- Mexico’s national statistics agency (Inegi) reported that the consumer price index rose to 6.05% in the year through the first half of April;
- Inflation has probably peaked and looks set to fall towards the central bank’s target of 2% to 4% in the coming months.
Mexican annual inflation accelerated faster than forecast in the first half of April, reaching its highest level in more than three years and far exceeding the Mexican central bank’s target, official data showed on Thursday.
Mexico‘s national statistics agency (Inegi) reported that the consumer price index rose to 6.05% in the year through the first half of April, due to rising energy and food, beverage, and tobacco prices.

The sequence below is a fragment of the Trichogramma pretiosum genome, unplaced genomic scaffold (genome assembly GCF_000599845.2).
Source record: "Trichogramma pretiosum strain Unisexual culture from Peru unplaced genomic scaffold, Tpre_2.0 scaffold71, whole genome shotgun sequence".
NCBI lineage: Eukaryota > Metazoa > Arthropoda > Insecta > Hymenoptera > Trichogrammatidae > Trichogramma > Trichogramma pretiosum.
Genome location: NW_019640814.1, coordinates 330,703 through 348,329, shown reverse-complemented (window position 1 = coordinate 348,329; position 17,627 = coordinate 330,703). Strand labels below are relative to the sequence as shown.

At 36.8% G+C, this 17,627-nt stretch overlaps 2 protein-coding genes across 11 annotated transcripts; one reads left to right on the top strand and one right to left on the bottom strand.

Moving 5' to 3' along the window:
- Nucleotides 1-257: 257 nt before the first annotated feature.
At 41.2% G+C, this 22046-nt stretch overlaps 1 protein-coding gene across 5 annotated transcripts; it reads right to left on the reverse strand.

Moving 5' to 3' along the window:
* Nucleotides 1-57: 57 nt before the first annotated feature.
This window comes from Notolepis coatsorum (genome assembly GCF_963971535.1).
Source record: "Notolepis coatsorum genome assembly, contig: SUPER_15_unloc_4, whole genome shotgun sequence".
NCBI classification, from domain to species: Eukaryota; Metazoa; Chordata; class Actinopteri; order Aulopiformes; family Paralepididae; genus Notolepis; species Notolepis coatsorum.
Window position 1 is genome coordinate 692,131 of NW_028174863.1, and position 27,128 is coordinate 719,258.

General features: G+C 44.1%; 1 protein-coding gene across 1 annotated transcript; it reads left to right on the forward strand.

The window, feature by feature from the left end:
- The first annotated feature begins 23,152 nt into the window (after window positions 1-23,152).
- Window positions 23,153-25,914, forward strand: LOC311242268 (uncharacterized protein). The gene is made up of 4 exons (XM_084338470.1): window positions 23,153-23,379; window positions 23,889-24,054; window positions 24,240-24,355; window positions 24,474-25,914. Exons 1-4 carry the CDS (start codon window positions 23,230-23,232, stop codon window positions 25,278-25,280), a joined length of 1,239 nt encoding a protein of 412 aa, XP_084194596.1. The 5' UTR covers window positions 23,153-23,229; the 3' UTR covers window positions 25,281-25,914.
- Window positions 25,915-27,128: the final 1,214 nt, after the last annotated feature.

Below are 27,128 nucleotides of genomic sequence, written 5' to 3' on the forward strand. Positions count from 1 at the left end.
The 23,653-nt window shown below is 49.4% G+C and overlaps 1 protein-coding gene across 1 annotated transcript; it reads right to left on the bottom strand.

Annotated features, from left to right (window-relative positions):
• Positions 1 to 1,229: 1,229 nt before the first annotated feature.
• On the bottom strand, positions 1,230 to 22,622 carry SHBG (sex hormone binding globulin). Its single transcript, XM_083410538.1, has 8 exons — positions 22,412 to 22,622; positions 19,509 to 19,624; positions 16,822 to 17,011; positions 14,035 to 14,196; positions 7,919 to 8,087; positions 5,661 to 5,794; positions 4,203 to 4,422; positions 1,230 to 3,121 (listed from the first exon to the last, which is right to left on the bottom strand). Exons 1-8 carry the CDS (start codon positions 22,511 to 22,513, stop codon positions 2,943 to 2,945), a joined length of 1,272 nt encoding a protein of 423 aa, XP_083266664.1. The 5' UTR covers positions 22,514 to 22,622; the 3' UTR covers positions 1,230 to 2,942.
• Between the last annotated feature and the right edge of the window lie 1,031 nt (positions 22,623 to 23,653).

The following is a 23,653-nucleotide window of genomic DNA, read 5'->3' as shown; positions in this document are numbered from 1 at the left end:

The figure was above the expectation in a Reuters poll of 5.84% and represents the highest level since the 6.85% recorded in the second half of December 2017.
This makes it less likely that the central bank, which targets 3% inflation with a margin of error of one percentage point up or down, will cut its main interest rate on May 13.
“At first glance, this seems alarming, although it was mainly a result of the base effects related to low oil prices a year ago,” said Nikhil Sanghani, Latin America economist at Capital Economics, who sees the central bank maintaining its rate basic to 4.00% “for longer than investors currently expect”.
Also, inflation has probably peaked and looks set to fall towards the central bank’s target of 2% to 4% in the coming months, as the unfavorable base effects of energy prices decrease, added Sanghani.
(Translated by LABS)